The holiday season is now upon us, and it’s a mixed bag of feelings for everyone. For some, this means less time to get more done, and for others, it’s a time to kick back and relax. Of course, for security clearance holders, the season can lead to extra precautions and concerns. Have a tendency to fight with a family member? Does alcohol flow freely during this season? You wouldn’t be alone if you answered yes to those questions, but it isn’t something to ignore as a clearance holder, as it can impact your national security career.

Top 3 Thanksgiving Clearance Stories

Understanding the stories that people share provide an opportunity to learn from others. Statistics are helpful in highlighting issues, but it’s the stories that depict the reality behind the numbers. Tune in with the editors at ClearanceJobs as we chat about different clearance scenarios and questions.

1. Battery charge over Thanksgiving

Traveling over the holidays can be stressful, but make sure you don’t lost your cool. One ClearanceJobs Blog user shared their story of going for another job after having an incident over a traffic offense on Thanksgiving.

I received a tentative offer for a job with DHS, I need a non-sensitive Secret Clearance. Feb 19, 2017, I agreed to a pre-trial diversion program for first offenders for a misdemeanor Simple Battery charge. The case was closed out on the 19th of Feb. 2019, the probation officers said my case will be sealed. Due to unemployment I lost my job and a couple of my bills fell behind now since I am working again, I made payment arrangements to get caught up. All this information was disclosed on my SF-86 as well as all the documents was provided to the pre-employment background person. I still haven’t heard anything, and I am worried it’s going on a month’s now. I never been in trouble before this. I have a clearance with another agency, but I know different agencies have different guidelines. I have to explain everything and pretty much throw myself on the mercy of the background person. 

This story highlights the challenges for future employment options – especially when switching agencies. Not an impossible situation for a clearance holder, given the honesty in the process, but it doesn’t mean there isn’t an impact. So, word to the wise this season, don’t give into the road rage or family feuds.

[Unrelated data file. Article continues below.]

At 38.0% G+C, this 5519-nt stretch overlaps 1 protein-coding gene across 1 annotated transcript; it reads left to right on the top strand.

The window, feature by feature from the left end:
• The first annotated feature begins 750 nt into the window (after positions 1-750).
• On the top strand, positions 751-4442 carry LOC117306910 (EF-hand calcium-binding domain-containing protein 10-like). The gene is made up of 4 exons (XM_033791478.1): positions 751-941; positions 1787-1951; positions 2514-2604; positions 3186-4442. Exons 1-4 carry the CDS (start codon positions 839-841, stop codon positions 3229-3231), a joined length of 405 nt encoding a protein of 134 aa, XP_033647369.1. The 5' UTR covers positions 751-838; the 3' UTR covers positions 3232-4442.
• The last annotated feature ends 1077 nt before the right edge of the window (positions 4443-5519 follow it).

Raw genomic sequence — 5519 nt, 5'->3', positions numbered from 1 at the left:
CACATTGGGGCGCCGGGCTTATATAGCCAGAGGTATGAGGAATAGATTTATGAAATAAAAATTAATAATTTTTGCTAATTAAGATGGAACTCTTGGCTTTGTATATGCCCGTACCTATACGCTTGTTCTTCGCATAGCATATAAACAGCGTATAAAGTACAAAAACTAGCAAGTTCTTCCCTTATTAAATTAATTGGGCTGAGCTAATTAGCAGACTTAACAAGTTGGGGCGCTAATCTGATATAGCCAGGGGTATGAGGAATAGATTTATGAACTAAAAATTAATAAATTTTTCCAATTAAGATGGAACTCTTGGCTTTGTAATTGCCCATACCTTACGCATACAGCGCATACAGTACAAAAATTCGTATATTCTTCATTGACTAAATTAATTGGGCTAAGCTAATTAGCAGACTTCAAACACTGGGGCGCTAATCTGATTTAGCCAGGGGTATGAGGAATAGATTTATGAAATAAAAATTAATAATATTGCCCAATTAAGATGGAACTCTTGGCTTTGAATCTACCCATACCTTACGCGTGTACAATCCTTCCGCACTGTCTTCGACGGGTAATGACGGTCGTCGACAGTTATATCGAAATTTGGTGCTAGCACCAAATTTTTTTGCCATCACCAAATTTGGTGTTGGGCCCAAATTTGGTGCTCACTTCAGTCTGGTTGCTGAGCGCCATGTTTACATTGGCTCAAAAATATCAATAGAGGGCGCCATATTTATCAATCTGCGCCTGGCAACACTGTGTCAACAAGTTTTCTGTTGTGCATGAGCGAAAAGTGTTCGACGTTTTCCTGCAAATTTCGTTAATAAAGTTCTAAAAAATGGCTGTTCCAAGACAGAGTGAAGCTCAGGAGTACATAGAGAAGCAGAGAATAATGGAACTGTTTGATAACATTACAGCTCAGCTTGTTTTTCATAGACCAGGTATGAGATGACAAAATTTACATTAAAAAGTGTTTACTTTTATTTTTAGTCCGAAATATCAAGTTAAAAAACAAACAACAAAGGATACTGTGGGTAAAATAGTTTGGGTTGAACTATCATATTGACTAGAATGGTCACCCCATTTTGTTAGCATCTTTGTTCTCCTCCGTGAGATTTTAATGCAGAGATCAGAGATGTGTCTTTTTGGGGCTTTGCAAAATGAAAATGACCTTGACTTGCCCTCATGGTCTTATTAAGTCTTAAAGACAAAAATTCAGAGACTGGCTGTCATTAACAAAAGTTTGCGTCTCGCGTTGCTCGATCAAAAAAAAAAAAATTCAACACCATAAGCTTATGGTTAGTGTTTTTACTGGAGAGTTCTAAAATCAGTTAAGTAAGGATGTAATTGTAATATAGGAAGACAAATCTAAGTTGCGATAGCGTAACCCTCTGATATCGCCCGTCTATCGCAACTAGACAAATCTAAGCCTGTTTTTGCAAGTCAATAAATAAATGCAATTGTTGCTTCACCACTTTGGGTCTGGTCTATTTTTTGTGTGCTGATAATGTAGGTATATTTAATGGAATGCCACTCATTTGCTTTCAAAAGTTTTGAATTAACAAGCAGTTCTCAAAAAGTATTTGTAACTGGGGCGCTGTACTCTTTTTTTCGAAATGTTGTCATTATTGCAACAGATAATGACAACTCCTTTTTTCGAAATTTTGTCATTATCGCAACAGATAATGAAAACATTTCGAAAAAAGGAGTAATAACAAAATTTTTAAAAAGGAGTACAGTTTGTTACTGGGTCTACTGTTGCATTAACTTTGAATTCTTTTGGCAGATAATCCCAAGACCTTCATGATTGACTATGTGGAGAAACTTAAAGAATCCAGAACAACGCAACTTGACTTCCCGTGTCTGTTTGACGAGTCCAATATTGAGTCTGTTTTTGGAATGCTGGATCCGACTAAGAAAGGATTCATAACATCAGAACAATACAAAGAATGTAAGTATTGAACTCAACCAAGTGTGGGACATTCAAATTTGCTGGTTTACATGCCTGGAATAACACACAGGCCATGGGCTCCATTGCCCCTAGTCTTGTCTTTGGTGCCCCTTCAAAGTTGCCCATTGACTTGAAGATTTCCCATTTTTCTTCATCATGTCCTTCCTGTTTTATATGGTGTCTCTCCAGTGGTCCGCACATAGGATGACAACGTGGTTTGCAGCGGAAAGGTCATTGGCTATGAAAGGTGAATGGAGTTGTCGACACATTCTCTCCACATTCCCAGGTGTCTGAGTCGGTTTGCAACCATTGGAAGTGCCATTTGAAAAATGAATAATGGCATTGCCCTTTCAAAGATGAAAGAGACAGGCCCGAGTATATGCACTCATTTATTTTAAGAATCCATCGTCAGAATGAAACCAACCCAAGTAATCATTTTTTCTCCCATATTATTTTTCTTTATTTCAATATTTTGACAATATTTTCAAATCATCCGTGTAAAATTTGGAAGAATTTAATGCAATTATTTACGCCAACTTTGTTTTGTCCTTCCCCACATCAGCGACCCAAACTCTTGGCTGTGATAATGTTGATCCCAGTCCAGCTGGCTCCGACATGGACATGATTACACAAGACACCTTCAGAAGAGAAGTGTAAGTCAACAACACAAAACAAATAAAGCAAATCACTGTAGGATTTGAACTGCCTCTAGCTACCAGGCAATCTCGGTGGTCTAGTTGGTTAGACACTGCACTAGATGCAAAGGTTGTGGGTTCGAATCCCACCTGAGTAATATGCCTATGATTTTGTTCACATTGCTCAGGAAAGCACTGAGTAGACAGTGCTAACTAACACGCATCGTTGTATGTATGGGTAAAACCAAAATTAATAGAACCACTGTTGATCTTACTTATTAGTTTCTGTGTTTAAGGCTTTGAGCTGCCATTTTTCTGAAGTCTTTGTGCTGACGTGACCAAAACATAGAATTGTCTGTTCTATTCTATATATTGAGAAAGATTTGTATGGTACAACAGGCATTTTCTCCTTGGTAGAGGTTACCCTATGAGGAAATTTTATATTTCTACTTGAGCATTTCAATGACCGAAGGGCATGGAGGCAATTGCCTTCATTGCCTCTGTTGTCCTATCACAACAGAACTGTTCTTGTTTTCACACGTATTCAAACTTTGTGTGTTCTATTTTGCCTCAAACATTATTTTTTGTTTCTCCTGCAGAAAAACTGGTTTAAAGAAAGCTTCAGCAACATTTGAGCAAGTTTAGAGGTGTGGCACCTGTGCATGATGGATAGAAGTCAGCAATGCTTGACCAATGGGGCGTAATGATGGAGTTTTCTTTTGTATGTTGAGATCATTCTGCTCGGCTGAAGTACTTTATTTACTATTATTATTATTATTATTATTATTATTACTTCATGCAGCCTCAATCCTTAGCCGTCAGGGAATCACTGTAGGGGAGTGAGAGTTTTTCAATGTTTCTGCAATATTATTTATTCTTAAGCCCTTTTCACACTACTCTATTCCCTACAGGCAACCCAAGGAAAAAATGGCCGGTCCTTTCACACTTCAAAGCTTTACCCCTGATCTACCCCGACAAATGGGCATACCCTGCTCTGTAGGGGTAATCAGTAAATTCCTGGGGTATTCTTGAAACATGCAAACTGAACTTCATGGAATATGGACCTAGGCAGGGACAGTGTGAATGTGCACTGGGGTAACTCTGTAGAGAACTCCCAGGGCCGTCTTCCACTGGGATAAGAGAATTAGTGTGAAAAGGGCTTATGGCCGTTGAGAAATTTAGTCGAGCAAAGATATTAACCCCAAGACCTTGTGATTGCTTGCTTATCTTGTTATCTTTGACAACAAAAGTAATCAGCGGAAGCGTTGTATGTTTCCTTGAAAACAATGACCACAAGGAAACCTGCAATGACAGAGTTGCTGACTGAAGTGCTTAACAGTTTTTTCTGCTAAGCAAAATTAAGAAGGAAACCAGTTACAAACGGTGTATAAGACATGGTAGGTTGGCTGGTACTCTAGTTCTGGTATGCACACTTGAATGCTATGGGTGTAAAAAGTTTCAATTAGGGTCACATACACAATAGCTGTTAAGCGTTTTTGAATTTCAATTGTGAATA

2. Security clearance delays during the holidays?

One security clearance holder hopeful asked if the holiday season impacted background investigations and adjudication. A Federal Soup visitor claimed that federal employees stopped working for the entire month of December, so they were unsure how their clearance would fair during the season of slothfulness and festivities. I’m unsure which federal agency has this policy – otherwise, the federal government would cease to have this alleged talent problem. So, it’s fair to say that federal agencies will still have people in the office during the holidays. and the background investigation process is also largely supported with contracted employees who are paid for the hours billed. Quotas will still need to be met, and quarterly numbers get reported. Whether or not your case will move through investigation or adjudication this season will simply depend on who is working each case – just like every other time of year.

3. Security clearance applicant denied clearance for drinking patterns.

Our last scenario comes from the Defense Office of Hearings and Appeals (DOHA), and is important to highlight, as Americans have been noted to double their drinking during the holiday season. Whether you’re at multiple parties or just elevating your spirits around the home, it’s always wise to monitor your intake – especially if you are driving. Everyone has a different limit, and it’s important to know your own. But this next case also highlights the need to seek help if you’d like to get or maintain a security clearance. In this scenario from DOHA, the government contended that the applicant’s alcohol consumption was excessive and led to questionable judgment or the failure to control impulses. For the government, this raises questions about an individual’s reliability and trustworthiness. While the applicant admitted to the allegations, they did not seek help, which ultimately led to a clearance denial – not just the drinking itself.

DOHA states that they denied a clearance for a 37-year old U.S. Navy veteran who was seeking to obtain a security clearance due to his employment with a defense contractor. They denied it based on Guideline G – Alcohol Consumption, one of the 13 adjudicative guidelines. Specifically, the applicant had been arrest for drunk driving on five separate occasions over the course of 15 years. Some arrests led to jail time, with the final arrest leading to a license suspension, fines, and a required ignition-interlock system in his car, among other requirements. DOHA also includes in the findings that the applicant has never attended in-patient programs or fully worked through the steps of Alcoholic Anonymous (AA) meetings, highlighting the fact that where there are personal struggles, there can still be a place in national security when personal responsibility is exercised.

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Jillian Hamilton has worked in a variety of Program Management roles for multiple Federal Government contractors. She has helped manage projects in training and IT. She received her Bachelors degree in Business with an emphasis in Marketing from Penn State University and her MBA from the University of Phoenix.